Greek debt is illegal, illegitimate, and odious.

Greeks  battle alone against the Troika for their rightful place in the heart of Europe.

greek flag

Will they go or be pushed out of the euro and the EU?

go or be pushed

Here’s what they think

Hellenic Parliament’s Debt Truth Committee

Key points of  its analysis of Greek Public Debt

*  Greece has been and still is the victim of an attack premeditated and organized by the International Monetary Fund, the European Central Bank, and the European Commission. This violent, illegal, and immoral mission aimed exclusively at shifting private debt onto the public sector.

greece speech

*  Greece not only does not have the ability to pay this debt, but also should not pay this debt because the debt emerging from the Troika’s arrangements is a direct infringement on the fundamental human rights of the residents of Greece.

* The creditors imposed intrusive conditionalities , which led directly to the economic unviability and unsustainability of debt.

* The measures implemented under the “bailout programmes” have directly affected living conditions of the people and violated human rights, which Greece and its partners are obliged to respect, protect and promote under domestic, regional and international law.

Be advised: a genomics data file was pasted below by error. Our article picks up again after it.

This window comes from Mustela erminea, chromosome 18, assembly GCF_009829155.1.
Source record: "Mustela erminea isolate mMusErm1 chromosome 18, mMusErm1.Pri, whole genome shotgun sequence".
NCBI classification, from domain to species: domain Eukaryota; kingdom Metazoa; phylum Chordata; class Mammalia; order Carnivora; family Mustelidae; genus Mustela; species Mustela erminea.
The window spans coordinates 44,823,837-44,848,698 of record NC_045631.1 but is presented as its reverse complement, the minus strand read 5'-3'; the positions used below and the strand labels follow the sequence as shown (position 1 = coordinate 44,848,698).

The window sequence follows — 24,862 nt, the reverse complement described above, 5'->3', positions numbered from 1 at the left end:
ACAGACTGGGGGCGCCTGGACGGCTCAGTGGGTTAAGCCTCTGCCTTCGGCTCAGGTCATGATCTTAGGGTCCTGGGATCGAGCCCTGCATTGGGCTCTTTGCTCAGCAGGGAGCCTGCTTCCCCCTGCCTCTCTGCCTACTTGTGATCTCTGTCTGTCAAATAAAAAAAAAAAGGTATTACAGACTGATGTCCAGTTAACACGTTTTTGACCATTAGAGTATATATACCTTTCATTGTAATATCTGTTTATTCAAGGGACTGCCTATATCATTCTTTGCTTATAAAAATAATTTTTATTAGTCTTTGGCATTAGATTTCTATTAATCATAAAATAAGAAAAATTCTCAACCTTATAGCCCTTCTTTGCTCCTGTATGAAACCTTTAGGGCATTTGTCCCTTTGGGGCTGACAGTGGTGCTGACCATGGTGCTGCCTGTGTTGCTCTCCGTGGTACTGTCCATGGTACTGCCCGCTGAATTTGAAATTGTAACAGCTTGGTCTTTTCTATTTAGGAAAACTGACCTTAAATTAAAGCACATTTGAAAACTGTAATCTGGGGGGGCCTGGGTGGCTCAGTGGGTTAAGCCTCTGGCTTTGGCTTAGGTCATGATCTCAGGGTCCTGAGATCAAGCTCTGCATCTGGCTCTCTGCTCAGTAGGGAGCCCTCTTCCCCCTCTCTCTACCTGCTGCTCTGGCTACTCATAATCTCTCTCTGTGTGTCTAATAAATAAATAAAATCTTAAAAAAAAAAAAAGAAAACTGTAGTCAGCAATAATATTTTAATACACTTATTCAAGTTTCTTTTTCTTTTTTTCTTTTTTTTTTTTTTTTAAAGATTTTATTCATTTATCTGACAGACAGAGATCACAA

* Greece should not pay this debt because it is illegal, illegitimate, and odious.

* A sovereign state can exercise the right to unilateral act of repudiation or suspension of the payment of debt under international law.
* A State can unilaterally repudiate its illegal, odious, and illegitimate debt.


As for the name, it is called a democracy, for the administration is run with a view to the interests of the many, not of the few


As you read the Executive Summary of the Report, think about how it applies to your country


irish banks


Read what one witness said at the Truth Commission Hearings and learn all about what went on backstage in the rest of Europe  during the Greek crisis   at



One thought on “Greek debt is illegal, illegitimate, and odious.

  1. Pingback: Austerity Watch | the

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